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Sea War

Introduction | Battlecruiser | Battleship | Cruisers | Dreadnought | Submarines | Torpedo Boats |

| Town cruisers | Anti-Sub Weapons | Halifax Disaster | Aircraft Carriers | Ships Lost | Battle Of Jutland |

 

 

Introduction

With the outbreak of war in 1914 Britain had the most powerful navy. The only 2 other considerable navies in the war at the time were France and Germany. But both of them were still inferior to the Royal British Navy. The British upheld this superiority until America joined in mid-1917. The waterways proved to be a very important type of warfare and with German U-boats sinking any ship carrying a flag of one of its enemies , it was apparent that a new age of warfare had begun. Several important battles occurred between large fleets of ships, along with small skirmishes between four or five ships. Also the seas proved to be important trade roots. With huge convoys sailing across the Atlantic, the Germans constantly trying to blockade them and Britain and the US trying to keep them going. The sea was definitely crucial to the war effort and victory for the Allies.

 

Battlecruiser

First suggested by Admiral John Fisher, the battlecruiser was designed to have the speed of a cruiser and the power of a battleship. The theory went that if a battlecruiser could not sink the battle ship it was attacking then it would have the speed to escape. In 1908 the Royal Navy completed construction on the Invincible , Indormitable and the Inflexible their first three battlecruisers. The Big Cats (Lion , Queen Mary and the Princess Royal) were completed in 1912. The Queen Mary with her 13.5" guns was the largest in the Royal Navy. Germany followed Britain's example and started to produce its own battlecruisers. Most impressive was the Hood. Started in 1916 and completed in August 1918 she was Britain's most notorious and feared battlecruiser. She toted eight 15" guns on four turrets , twelve 5.5" guns , four 4" antiaircraft guns and six 21" torpedo tubes (two underwater and four surface). Her max. speed was an impressive 31 knots (or roughly 36mph) and a crew of 1,341 men.

Lion 1912

Battleship

Battleships were made to carry large naval guns. The first battleship, the British Minotaur, was completed in1863. It was armed with a 9-inch muzzle-loading gun. Armored battleships came about in the 1900s and carried breech-loading artillery that was mounted on revolting turrets. They could fire over 100,000 meters. By the time the Dreadnought was created, in late 1906, battleships were obsolete.

 

Cruisers

Cruisers were first built around 1880, and were smaller but faster than battleships. They could go around 30 knots (or 35mph) and had a crew of 600 men. The two main types of cruisers were armored cruisers and protected cruisers. Armored cruisers weighed about 10,000 tons with strong side armor. They were made to be assistants to the bigger battleships. About 42 armored cruisers were built between 1885 and 1907. After that armored cruisers were slowly replaced with battlecruisers. Protected cruisers weighed anywhere from 2,000 to 14,000 tons. Although they had extremely heavy deck armor they had no side armor, which meant that sea battles were generally avoided. Their main task was to guard trade routes, troop-ships, and outposts. Between 1885 and 1907 the Royal Navy built 101 protected cruisers. Wartime-designed cruisers were created lighter and faster than other cruisers and were mainly used for scouting. Both sides created many, and they played an important role in North Sea battles during World War I. Old cruisers were used as protection against German surface raiders. Old passenger liners that had been changed into armed merchant cruisers assisted them. Later, the British used them as long-range escorts for convoys.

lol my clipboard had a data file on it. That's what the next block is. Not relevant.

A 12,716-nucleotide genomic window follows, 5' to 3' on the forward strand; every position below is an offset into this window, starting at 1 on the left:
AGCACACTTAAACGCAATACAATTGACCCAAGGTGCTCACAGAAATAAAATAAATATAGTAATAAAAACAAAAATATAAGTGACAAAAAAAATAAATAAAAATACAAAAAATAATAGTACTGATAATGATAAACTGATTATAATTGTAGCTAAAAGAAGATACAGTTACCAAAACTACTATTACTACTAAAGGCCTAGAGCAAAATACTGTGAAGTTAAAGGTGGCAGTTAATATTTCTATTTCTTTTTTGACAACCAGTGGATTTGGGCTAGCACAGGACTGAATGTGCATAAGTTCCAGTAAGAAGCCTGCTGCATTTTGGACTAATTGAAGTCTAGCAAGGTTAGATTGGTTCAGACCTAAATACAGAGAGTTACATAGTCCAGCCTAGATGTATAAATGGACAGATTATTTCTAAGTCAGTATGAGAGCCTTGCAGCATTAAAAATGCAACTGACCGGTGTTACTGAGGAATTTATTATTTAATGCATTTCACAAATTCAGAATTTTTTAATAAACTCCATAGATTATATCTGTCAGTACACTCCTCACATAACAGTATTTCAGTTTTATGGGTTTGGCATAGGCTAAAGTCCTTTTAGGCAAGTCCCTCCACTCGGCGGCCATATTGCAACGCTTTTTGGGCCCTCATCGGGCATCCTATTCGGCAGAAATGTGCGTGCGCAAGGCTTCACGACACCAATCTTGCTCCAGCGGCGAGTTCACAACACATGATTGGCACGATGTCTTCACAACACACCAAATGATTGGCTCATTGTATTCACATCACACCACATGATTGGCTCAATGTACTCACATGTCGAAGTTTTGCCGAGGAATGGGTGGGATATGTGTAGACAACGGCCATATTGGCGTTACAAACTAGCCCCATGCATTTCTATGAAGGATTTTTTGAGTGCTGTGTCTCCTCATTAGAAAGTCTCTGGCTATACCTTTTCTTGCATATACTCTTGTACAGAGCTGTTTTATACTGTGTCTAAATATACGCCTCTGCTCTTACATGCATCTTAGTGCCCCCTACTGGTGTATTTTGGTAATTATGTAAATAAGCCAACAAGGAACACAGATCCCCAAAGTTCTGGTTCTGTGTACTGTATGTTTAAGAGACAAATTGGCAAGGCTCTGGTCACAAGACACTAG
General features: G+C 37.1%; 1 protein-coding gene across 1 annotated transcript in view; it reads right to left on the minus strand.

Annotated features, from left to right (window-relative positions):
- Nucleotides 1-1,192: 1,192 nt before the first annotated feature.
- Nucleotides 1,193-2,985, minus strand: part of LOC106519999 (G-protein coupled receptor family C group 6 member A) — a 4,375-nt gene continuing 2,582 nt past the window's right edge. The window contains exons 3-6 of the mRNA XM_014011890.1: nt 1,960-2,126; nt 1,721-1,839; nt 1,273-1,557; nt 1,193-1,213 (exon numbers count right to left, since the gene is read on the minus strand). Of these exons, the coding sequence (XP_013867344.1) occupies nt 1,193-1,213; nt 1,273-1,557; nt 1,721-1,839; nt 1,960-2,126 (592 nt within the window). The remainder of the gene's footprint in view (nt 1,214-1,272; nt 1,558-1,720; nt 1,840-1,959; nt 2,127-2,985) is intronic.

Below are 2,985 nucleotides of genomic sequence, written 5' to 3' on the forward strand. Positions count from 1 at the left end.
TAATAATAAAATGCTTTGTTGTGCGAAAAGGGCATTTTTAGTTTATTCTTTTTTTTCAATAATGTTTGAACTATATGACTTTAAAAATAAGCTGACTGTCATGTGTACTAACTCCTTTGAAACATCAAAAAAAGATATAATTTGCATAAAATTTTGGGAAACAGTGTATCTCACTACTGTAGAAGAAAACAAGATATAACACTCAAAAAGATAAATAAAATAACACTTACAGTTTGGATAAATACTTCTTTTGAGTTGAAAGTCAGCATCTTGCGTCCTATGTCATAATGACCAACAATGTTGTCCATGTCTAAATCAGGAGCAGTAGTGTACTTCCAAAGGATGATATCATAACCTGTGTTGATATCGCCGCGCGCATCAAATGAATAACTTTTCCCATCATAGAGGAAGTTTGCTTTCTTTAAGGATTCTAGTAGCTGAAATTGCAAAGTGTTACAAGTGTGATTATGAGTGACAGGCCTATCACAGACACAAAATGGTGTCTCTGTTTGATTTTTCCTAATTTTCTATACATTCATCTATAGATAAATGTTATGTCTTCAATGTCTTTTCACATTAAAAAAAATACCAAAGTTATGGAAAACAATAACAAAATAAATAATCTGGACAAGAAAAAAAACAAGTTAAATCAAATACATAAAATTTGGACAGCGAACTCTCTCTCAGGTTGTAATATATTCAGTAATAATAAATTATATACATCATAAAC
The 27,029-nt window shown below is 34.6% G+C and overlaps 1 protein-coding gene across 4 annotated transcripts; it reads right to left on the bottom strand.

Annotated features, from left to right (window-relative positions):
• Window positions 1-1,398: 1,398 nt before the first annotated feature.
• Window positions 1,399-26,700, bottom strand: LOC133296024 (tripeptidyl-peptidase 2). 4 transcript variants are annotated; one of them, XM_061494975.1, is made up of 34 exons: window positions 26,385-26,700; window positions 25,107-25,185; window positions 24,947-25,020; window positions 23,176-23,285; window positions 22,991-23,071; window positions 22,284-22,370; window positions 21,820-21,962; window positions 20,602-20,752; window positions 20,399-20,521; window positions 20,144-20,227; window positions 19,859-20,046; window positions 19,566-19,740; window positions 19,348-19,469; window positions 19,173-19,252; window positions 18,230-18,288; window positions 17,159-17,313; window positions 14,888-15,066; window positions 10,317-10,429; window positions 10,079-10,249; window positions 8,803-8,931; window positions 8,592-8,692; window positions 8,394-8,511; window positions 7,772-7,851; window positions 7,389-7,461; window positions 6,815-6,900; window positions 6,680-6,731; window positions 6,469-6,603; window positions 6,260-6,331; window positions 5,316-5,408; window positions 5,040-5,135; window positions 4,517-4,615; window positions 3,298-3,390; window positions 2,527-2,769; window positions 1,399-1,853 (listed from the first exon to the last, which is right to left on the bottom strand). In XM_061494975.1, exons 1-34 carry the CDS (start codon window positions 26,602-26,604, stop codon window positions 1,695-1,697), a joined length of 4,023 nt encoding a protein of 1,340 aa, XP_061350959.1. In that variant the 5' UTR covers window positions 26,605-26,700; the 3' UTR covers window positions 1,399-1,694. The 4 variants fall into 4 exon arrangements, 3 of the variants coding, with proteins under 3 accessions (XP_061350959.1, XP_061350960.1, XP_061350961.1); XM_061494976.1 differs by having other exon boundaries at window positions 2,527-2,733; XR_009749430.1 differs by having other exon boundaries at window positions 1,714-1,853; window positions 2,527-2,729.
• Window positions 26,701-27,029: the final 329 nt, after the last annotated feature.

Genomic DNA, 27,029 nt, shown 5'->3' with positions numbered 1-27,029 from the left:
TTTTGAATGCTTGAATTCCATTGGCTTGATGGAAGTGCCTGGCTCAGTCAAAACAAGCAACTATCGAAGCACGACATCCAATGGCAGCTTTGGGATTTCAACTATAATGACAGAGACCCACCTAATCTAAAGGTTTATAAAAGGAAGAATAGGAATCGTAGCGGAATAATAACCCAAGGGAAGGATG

Dreadnought

Admiral John Fisher pushed the development of the Dreadnought. This ship was the most heavily armed ship in history and was built at Portsmouth Dockyard between October 1905 and December 1906. It had ten 12-inch guns that were placed higher than usual to fire more accurately and farther. It also had twenty-four 3-inch guns and five underwater torpedo tubes. At the water line, armor was twenty-eight centimeters thick. It was the first major ship driven by steam turbines and could reach a speed of twenty-one knots with this new revolutionary propulsion system. Over 800 men manned this 526-foot long ship.The Dreadnought's design was so remarkable and revolutionary that all ships with a similar design were called Dreadnoughts. By 1914 the British had nineteen (13 under construction) Dreadnoughts, Germany had thirteen (7 under construction), the United States had eight, France had eight, Japan had four, Austria-Hungary had two, and Italy had one. The Queen Elizabeth was the first Super-Dreadnought produced in 1915 by Britain. It had eight 15-inch guns capable of firing a 1,920-pound projectile 35,000 yards (or 16 miles). Four other Super-Dreadnoughts, the Warspite, Barham, Valiant, and Malaya, were created. After surviving World War I they were heavily modified, and later served in World War II.

Valiant

Submarines

John P. Holland created the first submarine for the Royal Navy in 1902. After 1905 Germany began to develop submarines with real fighting abilities. In 1913 Germany created the first Unterseeboot, or U-boat. By World War I Germany had 10 U-boats and 30 submarines. Britain had 55 subs, and France had 77. These underwater ships posed a very serious treat even thought they were fragile and could only dive for a few hours. Submarines had five to six torpedo tubes, 16 cm guns, and mine laying capability. They could dive up to 70 meters and could go up to 18 knots. Underwater they cold only go up to 8.5 knots and had a crew of about 20 to 40. On the 8th of August 1914 a German U-Boat attacked the British ship Monarch. The attack however was unsuccessful. By the end of the war Britain had lost 54 submarines, but still had 137 in service and 78 under construction. Germany had around 134 U-boats that had sunk 192 boats and killed over 4,000 people.

U-9

Torpedo Boats

Developed at the end of the 19th century torpedo boats were fast, light, and were armed with torpedoes. Torpedoes were strategically important to ocean warfare, since even a non-direct hit could prove fatal in slowing a ship down to snail speed. The British Navy created strategies to deal with attacking swarms of these small ships. They added many medium cannon and machine guns to battleships and cruisers. Fast destroyers were created to protect large ships from torpedo boats.

Torpedoes in tubes

Town cruisers

Designed for long-range trade protection and operations with battle fleets, about 20 cruisers were named for towns or cities. These cruisers were called Town cruisers. The first five town cruisers had two 6" and ten 4" guns. Later secondary armament was replaced with more guns. Town cruisers had a top speed of 28 knots (or 32mph) by 1914. Only two town cruisers were lost during World War I. The Falmouth and Nottingham were both sunk by torpedoes in 1916.